• Trust served with CQC warning notice over maternity services
  • Requirement notice served to address ‘staff competencies’ over CTG
  • Trust supported by Morecambe Bay to improve maternity care

A trust in special measures is working with Morecambe Bay Foundation Trust to improve its maternity services after regulators raised the alarm about patient safety.

Northern Lincolnshire and Goole Foundation Trust was issued with a Section 29A warning notice by the Care Quality Commission after inspectors raised concerns over delays in foetal heart monitoring, patient assessments and staffing levels.

Now, the FT is organising advanced training sessions to improve staff “competencies” in monitoring cardiotocography (CTG), traces, which measure a baby’s heart rate and mother’s contractions.

The trust is also receiving support from University Hospitals of Morecambe Bay FT, which is now rated good by the CQC after making major improvements in maternity services following a scandal over the avoidable deaths of 11 babies and one mother.

At a Northern Lincolnshire and Goole board meeting in Grimsby last week, chief nurse Tara Filby said: “We’ve had support from Morecambe Bay as we review our midwifery establishment… they are very keen to help us scrutinise staffing levels within midwifery and provide us with additional guidance.”

Last month, an HSJ investigation revealed babies were dying or being left with disabilities around the country because of a failure to properly monitor and respond to CTG readings.

Coroner David Hinchliff recommended midwives are assessed on knowledge of CTG traces when they qualify and undergo yearly refresher courses following the death of Billy Wilson three days after he was born at Pinderfields Hospital in Wakefield in November 2013.

However, the Nursing and Midwifery Council said it “did not consider it proportionate to prescribe requirements after initial registration in such detail”.

The North Lincolnshire trust was rated inadequate and placed in quality special measures in April after CQC inspections at Scunthorpe Hospital and Diana, Princess of Wales Hospital in Grimsby in November and December.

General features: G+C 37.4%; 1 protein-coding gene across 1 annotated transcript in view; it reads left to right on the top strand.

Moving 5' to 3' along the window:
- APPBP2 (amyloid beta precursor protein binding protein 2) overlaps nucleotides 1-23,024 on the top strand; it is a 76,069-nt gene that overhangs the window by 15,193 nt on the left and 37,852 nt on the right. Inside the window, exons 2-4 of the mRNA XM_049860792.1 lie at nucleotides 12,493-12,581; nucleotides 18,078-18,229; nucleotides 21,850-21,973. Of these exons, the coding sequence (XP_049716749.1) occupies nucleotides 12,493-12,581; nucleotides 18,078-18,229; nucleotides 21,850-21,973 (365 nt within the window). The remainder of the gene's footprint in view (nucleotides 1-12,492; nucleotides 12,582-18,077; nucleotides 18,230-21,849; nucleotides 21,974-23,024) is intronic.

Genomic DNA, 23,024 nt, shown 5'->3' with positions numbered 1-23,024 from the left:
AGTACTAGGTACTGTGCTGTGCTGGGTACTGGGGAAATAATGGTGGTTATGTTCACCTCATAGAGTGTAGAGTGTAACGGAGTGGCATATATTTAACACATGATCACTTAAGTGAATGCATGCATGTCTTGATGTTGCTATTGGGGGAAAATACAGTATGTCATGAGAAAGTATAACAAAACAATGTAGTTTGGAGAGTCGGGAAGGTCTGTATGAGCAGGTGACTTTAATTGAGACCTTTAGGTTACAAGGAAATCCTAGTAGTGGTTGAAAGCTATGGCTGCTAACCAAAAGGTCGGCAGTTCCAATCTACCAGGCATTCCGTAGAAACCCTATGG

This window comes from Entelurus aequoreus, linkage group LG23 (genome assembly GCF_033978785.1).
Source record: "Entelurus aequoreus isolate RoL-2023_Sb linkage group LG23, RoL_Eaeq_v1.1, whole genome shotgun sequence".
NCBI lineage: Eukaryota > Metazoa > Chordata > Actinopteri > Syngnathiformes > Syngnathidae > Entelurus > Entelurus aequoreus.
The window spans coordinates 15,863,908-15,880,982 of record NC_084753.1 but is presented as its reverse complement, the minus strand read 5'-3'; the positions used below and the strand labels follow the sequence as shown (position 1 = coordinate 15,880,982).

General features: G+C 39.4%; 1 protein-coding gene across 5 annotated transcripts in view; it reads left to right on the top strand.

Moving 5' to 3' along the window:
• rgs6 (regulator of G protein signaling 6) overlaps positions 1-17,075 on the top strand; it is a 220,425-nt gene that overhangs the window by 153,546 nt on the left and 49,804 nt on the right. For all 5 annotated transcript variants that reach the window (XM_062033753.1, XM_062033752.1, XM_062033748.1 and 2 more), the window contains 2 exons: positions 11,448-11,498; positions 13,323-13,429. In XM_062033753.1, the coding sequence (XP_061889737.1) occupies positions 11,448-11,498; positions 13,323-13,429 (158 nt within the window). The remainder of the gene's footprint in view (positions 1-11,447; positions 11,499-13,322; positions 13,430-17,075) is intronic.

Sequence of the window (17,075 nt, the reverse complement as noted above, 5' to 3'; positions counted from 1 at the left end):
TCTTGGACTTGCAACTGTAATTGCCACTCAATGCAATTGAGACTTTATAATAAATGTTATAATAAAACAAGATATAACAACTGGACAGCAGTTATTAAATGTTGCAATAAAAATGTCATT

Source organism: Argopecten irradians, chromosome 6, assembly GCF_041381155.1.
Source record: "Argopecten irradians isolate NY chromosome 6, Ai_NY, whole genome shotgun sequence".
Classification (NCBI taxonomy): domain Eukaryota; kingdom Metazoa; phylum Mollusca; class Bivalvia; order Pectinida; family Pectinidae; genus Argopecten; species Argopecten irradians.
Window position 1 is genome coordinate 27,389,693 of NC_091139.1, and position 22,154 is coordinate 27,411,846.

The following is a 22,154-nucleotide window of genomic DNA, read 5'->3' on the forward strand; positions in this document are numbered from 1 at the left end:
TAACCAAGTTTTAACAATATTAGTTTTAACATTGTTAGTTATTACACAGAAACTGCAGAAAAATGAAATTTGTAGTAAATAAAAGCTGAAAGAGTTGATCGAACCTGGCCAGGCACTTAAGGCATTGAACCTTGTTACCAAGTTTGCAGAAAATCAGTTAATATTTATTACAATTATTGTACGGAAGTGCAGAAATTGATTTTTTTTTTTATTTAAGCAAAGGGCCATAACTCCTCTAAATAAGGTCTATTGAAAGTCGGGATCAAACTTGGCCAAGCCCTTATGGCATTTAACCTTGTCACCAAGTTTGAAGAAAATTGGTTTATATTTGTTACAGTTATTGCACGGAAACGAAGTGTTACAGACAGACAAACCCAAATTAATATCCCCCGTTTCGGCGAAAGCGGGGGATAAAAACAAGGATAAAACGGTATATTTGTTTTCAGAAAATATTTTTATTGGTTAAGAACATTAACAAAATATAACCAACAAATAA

It had already been placed in financial special measures in March after forecasting a £30m deficit against a planned deficit of £12.2m.

The Section 29A warning notice was issued in January, ahead of the publication of the CQC report, after inspectors discovered the midwife to birth ratio was 1:32, meaning the trust was failing to meet the Royal College of Obstetricians and Gynaecologists guidelines of 1:28.

Root causes and lessons learned were not always identified following serious incidents, inspectors found. A requirement notice was also issued after the CQC found delays in commencing and escalating CTG.

In response, the trust is recruiting additional midwives alongside midwifery support workers and, in March, the midwife to birth ratio was 1:26 at Scunthorpe and 1:29 at Grimsby.

By April, 95 per cent of staff had undergone CTG mandatory training compared to 69 per cent in November 2016, and staff will attend advanced training “masterclass” sessions this year and in 2018. 

The trust has also introduced a policy of starting CTG within 30 minutes of women arriving at its antenatal day unit, escalation trigger guidance has been developed and spot checks are carried out alongside daily documentation checks to monitor compliance.